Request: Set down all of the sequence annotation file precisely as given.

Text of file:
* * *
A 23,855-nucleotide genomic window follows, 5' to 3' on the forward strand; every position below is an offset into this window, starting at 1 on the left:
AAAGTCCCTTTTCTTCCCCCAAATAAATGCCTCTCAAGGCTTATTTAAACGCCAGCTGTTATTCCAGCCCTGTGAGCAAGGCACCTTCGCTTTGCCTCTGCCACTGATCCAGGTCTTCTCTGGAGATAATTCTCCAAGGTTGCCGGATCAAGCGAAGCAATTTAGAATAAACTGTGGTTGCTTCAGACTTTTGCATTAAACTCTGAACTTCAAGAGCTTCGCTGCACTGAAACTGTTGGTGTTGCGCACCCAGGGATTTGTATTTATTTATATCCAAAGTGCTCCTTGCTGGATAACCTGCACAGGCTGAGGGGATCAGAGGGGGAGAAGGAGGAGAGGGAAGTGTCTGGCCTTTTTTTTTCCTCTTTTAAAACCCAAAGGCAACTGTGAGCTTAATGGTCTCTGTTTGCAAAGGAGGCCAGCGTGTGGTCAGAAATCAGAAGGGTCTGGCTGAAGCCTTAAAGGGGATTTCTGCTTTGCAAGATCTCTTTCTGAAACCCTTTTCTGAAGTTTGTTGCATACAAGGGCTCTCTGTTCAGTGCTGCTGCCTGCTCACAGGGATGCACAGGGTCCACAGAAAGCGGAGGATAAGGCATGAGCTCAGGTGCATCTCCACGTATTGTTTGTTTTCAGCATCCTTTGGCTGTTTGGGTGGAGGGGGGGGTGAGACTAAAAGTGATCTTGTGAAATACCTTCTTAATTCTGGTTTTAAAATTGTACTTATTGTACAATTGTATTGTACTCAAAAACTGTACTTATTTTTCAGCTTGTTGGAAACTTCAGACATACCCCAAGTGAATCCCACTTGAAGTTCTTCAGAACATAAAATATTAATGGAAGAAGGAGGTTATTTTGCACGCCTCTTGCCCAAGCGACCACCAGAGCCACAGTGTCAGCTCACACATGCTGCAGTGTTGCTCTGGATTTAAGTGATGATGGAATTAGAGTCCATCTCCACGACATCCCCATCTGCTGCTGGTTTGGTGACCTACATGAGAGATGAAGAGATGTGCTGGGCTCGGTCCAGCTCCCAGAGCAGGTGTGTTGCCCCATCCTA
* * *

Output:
A 23,855-nucleotide genomic window follows, 5' to 3' on the forward strand; every position below is an offset into this window, starting at 1 on the left:
AAAGTCCCTTTTCTTCCCCCAAATAAATGCCTCTCAAGGCTTATTTAAACGCCAGCTGTTATTCCAGCCCTGTGAGCAAGGCACCTTCGCTTTGCCTCTGCCACTGATCCAGGTCTTCTCTGGAGATAATTCTCCAAGGTTGCCGGATCAAGCGAAGCAATTTAGAATAAACTGTGGTTGCTTCAGACTTTTGCATTAAACTCTGAACTTCAAGAGCTTCGCTGCACTGAAACTGTTGGTGTTGCGCACCCAGGGATTTGTATTTATTTATATCCAAAGTGCTCCTTGCTGGATAACCTGCACAGGCTGAGGGGATCAGAGGGGGAGAAGGAGGAGAGGGAAGTGTCTGGCCTTTTTTTTTCCTCTTTTAAAACCCAAAGGCAACTGTGAGCTTAATGGTCTCTGTTTGCAAAGGAGGCCAGCGTGTGGTCAGAAATCAGAAGGGTCTGGCTGAAGCCTTAAAGGGGATTTCTGCTTTGCAAGATCTCTTTCTGAAACCCTTTTCTGAAGTTTGTTGCATACAAGGGCTCTCTGTTCAGTGCTGCTGCCTGCTCACAGGGATGCACAGGGTCCACAGAAAGCGGAGGATAAGGCATGAGCTCAGGTGCATCTCCACGTATTGTTTGTTTTCAGCATCCTTTGGCTGTTTGGGTGGAGGGGGGGGTGAGACTAAAAGTGATCTTGTGAAATACCTTCTTAATTCTGGTTTTAAAATTGTACTTATTGTACAATTGTATTGTACTCAAAAACTGTACTTATTTTTCAGCTTGTTGGAAACTTCAGACATACCCCAAGTGAATCCCACTTGAAGTTCTTCAGAACATAAAATATTAATGGAAGAAGGAGGTTATTTTGCACGCCTCTTGCCCAAGCGACCACCAGAGCCACAGTGTCAGCTCACACATGCTGCAGTGTTGCTCTGGATTTAAGTGATGATGGAATTAGAGTCCATCTCCACGACATCCCCATCTGCTGCTGGTTTGGTGACCTACATGAGAGATGAAGAGATGTGCTGGGCTCGGTCCAGCTCCCAGAGCAGGTGTGTTGCCCCATCCTA